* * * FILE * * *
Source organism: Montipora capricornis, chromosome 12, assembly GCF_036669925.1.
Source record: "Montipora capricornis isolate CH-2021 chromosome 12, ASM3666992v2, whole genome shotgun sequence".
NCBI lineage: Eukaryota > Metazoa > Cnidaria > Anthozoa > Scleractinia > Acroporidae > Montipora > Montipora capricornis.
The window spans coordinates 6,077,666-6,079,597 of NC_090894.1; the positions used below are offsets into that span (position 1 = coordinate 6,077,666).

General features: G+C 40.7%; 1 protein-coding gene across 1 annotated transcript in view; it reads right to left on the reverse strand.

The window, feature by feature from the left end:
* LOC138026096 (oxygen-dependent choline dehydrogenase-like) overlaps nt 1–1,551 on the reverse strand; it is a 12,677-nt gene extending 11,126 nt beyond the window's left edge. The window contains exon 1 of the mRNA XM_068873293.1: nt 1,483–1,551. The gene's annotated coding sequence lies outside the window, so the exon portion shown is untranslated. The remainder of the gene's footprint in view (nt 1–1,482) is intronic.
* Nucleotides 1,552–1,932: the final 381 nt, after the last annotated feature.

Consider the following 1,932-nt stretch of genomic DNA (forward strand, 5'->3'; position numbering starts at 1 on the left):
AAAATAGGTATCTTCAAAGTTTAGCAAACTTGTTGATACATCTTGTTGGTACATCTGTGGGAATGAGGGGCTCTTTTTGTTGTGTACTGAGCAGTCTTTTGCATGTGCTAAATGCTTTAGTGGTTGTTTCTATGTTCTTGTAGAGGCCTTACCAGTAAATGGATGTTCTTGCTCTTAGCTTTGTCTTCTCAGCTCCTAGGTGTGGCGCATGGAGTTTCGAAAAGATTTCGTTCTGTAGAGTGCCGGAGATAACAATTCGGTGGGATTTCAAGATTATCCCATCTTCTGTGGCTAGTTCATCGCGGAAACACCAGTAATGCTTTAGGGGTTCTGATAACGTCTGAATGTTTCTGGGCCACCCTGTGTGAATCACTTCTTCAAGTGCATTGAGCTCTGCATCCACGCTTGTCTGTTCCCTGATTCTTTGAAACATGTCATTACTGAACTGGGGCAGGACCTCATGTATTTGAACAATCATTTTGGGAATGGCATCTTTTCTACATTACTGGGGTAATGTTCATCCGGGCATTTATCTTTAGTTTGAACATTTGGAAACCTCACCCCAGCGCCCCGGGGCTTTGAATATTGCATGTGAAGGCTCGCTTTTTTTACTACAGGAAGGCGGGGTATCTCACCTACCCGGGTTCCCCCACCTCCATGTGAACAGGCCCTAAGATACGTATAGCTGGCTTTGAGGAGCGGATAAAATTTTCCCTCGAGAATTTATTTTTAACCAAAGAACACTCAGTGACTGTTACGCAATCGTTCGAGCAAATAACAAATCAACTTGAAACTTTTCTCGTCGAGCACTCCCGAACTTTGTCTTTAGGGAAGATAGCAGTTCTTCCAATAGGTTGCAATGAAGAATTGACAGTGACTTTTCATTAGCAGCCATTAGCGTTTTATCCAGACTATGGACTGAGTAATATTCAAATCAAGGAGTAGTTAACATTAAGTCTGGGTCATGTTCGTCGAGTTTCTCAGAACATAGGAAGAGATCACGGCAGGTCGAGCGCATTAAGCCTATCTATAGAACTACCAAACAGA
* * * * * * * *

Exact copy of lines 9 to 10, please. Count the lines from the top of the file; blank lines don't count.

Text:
Consider the following 1,932-nt stretch of genomic DNA (forward strand, 5'->3'; position numbering starts at 1 on the left):
AAAATAGGTATCTTCAAAGTTTAGCAAACTTGTTGATACATCTTGTTGGTACATCTGTGGGAATGAGGGGCTCTTTTTGTTGTGTACTGAGCAGTCTTTTGCATGTGCTAAATGCTTTAGTGGTTGTTTCTATGTTCTTGTAGAGGCCTTACCAGTAAATGGATGTTCTTGCTCTTAGCTTTGTCTTCTCAGCTCCTAGGTGTGGCGCATGGAGTTTCGAAAAGATTTCGTTCTGTAGAGTGCCGGAGATAACAATTCGGTGGGATTTCAAGATTATCCCATCTTCTGTGGCTAGTTCATCGCGGAAACACCAGTAATGCTTTAGGGGTTCTGATAACGTCTGAATGTTTCTGGGCCACCCTGTGTGAATCACTTCTTCAAGTGCATTGAGCTCTGCATCCACGCTTGTCTGTTCCCTGATTCTTTGAAACATGTCATTACTGAACTGGGGCAGGACCTCATGTATTTGAACAATCATTTTGGGAATGGCATCTTTTCTACATTACTGGGGTAATGTTCATCCGGGCATTTATCTTTAGTTTGAACATTTGGAAACCTCACCCCAGCGCCCCGGGGCTTTGAATATTGCATGTGAAGGCTCGCTTTTTTTACTACAGGAAGGCGGGGTATCTCACCTACCCGGGTTCCCCCACCTCCATGTGAACAGGCCCTAAGATACGTATAGCTGGCTTTGAGGAGCGGATAAAATTTTCCCTCGAGAATTTATTTTTAACCAAAGAACACTCAGTGACTGTTACGCAATCGTTCGAGCAAATAACAAATCAACTTGAAACTTTTCTCGTCGAGCACTCCCGAACTTTGTCTTTAGGGAAGATAGCAGTTCTTCCAATAGGTTGCAATGAAGAATTGACAGTGACTTTTCATTAGCAGCCATTAGCGTTTTATCCAGACTATGGACTGAGTAATATTCAAATCAAGGAGTAGTTAACATTAAGTCTGGGTCATGTTCGTCGAGTTTCTCAGAACATAGGAAGAGATCACGGCAGGTCGAGCGCATTAAGCCTATCTATAGAACTACCAAACAGA